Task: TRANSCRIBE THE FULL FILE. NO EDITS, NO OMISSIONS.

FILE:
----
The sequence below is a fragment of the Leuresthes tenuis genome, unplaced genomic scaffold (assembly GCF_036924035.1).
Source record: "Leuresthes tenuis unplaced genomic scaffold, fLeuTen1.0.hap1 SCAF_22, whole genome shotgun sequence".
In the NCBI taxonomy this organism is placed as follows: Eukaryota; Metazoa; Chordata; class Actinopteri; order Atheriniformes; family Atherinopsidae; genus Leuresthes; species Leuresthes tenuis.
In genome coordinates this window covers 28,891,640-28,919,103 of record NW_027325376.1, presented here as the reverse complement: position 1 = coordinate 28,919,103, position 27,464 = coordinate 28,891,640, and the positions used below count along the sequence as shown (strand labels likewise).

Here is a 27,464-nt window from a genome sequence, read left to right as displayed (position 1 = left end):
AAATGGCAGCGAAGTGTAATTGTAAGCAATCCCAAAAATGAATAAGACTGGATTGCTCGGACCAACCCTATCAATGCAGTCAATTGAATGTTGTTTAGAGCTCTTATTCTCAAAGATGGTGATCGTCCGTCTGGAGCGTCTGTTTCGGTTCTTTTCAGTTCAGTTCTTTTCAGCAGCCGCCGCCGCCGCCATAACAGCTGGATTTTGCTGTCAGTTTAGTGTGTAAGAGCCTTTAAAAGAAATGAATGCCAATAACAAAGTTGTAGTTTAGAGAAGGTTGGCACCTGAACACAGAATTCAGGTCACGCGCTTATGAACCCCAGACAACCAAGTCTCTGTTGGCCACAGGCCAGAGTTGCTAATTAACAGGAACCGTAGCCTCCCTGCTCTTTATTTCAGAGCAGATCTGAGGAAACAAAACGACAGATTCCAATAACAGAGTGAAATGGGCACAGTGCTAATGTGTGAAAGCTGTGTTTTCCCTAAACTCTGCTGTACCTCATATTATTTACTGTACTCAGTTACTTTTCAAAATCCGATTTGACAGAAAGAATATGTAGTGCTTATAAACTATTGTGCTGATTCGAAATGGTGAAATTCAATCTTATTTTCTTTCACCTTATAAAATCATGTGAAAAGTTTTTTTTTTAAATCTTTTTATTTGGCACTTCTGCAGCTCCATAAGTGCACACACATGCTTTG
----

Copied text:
The sequence below is a fragment of the Leuresthes tenuis genome, unplaced genomic scaffold (assembly GCF_036924035.1).
Source record: "Leuresthes tenuis unplaced genomic scaffold, fLeuTen1.0.hap1 SCAF_22, whole genome shotgun sequence".
In the NCBI taxonomy this organism is placed as follows: Eukaryota; Metazoa; Chordata; class Actinopteri; order Atheriniformes; family Atherinopsidae; genus Leuresthes; species Leuresthes tenuis.
In genome coordinates this window covers 28,891,640-28,919,103 of record NW_027325376.1, presented here as the reverse complement: position 1 = coordinate 28,919,103, position 27,464 = coordinate 28,891,640, and the positions used below count along the sequence as shown (strand labels likewise).

Here is a 27,464-nt window from a genome sequence, read left to right as displayed (position 1 = left end):
AAATGGCAGCGAAGTGTAATTGTAAGCAATCCCAAAAATGAATAAGACTGGATTGCTCGGACCAACCCTATCAATGCAGTCAATTGAATGTTGTTTAGAGCTCTTATTCTCAAAGATGGTGATCGTCCGTCTGGAGCGTCTGTTTCGGTTCTTTTCAGTTCAGTTCTTTTCAGCAGCCGCCGCCGCCGCCATAACAGCTGGATTTTGCTGTCAGTTTAGTGTGTAAGAGCCTTTAAAAGAAATGAATGCCAATAACAAAGTTGTAGTTTAGAGAAGGTTGGCACCTGAACACAGAATTCAGGTCACGCGCTTATGAACCCCAGACAACCAAGTCTCTGTTGGCCACAGGCCAGAGTTGCTAATTAACAGGAACCGTAGCCTCCCTGCTCTTTATTTCAGAGCAGATCTGAGGAAACAAAACGACAGATTCCAATAACAGAGTGAAATGGGCACAGTGCTAATGTGTGAAAGCTGTGTTTTCCCTAAACTCTGCTGTACCTCATATTATTTACTGTACTCAGTTACTTTTCAAAATCCGATTTGACAGAAAGAATATGTAGTGCTTATAAACTATTGTGCTGATTCGAAATGGTGAAATTCAATCTTATTTTCTTTCACCTTATAAAATCATGTGAAAAGTTTTTTTTTTAAATCTTTTTATTTGGCACTTCTGCAGCTCCATAAGTGCACACACATGCTTTG